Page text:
All About Hyperopia (Farsightedness)
Hyperopia, also known as farsightedness, is when the eye sees objects far away better than objects close up. Hyperopia is a type of refractive error where the eye does not bend light correctly. This results in light rays focusing behind the retina instead of directly on it since the eyeball is shorter or the cornea is flatter than normal.
- Blurred vision
- Fatigue or headaches from doing close-up tasks
Just like other refractive errors, hyperopia is typically inherited. It is frequently present at birth, but most children outgrow it. Farsightedness can also increase with age, with at least 50% of people over the age of 65 experiencing it to some degree.
Who Gets Hyperopia?
Many children are born with hyperopia, but they grow out of it as their eyeball lengthens. Those with hyperopia have a short eyeball that never grew to the normally rounded shape. It can be detected with a comprehensive eye exam. Hyperopia should not be confused with presbyopia, which has similar symptoms but comes with natural aging.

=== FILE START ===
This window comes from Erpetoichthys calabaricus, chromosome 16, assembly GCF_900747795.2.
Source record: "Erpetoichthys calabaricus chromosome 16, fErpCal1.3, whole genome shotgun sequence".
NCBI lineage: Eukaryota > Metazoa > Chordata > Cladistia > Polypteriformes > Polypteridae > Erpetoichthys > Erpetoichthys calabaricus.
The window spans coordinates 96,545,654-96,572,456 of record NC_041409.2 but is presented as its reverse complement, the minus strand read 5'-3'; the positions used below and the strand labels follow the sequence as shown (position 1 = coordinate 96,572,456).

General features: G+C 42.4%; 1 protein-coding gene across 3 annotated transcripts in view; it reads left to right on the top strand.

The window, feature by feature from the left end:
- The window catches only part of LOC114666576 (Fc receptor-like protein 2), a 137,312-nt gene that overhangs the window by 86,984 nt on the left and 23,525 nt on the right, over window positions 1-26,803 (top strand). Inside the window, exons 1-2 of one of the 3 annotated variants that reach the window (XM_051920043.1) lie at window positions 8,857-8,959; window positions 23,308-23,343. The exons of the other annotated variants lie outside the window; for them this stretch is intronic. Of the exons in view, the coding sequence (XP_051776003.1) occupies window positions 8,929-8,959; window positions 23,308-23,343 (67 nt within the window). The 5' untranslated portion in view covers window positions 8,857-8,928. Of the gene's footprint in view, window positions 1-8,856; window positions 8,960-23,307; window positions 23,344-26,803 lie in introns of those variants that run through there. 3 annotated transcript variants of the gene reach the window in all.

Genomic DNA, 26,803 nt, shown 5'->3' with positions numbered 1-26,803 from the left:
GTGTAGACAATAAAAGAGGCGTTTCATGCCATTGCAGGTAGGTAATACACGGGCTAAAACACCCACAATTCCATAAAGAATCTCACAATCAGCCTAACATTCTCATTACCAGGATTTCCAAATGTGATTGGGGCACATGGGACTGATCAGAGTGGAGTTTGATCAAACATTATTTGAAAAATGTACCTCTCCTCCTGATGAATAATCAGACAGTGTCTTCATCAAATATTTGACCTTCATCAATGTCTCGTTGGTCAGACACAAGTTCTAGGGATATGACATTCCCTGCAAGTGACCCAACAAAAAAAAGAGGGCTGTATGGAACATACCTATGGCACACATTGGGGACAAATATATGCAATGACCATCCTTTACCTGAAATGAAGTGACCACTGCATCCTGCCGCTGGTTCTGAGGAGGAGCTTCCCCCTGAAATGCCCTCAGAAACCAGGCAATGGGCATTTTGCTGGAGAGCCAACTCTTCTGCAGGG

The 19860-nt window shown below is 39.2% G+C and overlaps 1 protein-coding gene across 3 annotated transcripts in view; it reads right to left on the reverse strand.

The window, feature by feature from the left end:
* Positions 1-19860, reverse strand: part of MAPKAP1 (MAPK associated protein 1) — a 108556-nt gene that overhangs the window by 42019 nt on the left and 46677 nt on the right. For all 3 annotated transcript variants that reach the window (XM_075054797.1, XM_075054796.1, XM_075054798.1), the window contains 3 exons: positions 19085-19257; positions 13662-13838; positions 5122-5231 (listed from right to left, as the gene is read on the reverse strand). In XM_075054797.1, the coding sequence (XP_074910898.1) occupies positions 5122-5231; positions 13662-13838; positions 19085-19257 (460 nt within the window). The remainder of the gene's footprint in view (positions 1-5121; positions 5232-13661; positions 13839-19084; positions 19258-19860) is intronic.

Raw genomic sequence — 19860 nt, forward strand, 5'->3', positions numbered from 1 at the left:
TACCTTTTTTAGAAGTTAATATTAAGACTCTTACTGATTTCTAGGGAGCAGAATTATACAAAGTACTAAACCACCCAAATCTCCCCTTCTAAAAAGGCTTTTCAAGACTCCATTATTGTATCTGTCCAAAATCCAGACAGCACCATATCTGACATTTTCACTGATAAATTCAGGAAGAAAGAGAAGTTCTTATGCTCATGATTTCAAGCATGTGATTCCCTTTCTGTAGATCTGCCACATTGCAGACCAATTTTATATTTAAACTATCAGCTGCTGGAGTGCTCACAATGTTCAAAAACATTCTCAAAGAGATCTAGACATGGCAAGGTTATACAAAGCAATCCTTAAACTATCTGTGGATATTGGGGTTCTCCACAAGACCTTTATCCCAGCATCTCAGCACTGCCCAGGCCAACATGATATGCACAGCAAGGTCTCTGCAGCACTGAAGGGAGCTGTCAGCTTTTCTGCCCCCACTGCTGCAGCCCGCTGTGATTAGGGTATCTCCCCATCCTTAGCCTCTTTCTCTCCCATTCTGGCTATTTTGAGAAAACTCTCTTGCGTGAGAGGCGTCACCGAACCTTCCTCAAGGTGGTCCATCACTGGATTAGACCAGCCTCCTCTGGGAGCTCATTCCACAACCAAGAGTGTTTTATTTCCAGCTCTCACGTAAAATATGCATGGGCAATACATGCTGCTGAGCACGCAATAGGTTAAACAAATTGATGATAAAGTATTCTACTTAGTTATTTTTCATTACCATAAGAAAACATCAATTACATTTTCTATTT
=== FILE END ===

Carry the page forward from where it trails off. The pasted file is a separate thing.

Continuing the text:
How to Correct Hyperopia
After an eye exam, the eye care specialist will give treatment options. Hyperopia can be corrected with prescription eyeglasses, contacts, or refractive surgery. If you have hyperopia, your glasses or contact lens prescription will begin with a positive (+) number. The higher the number, the stronger the prescription. Aspheric high-index lenses are light and thin, even with strong prescriptions, making them a great option for people with farsightedness. Based on the extent of your condition, you may only need to wear glasses or contact lenses while performing close-up work such as reading.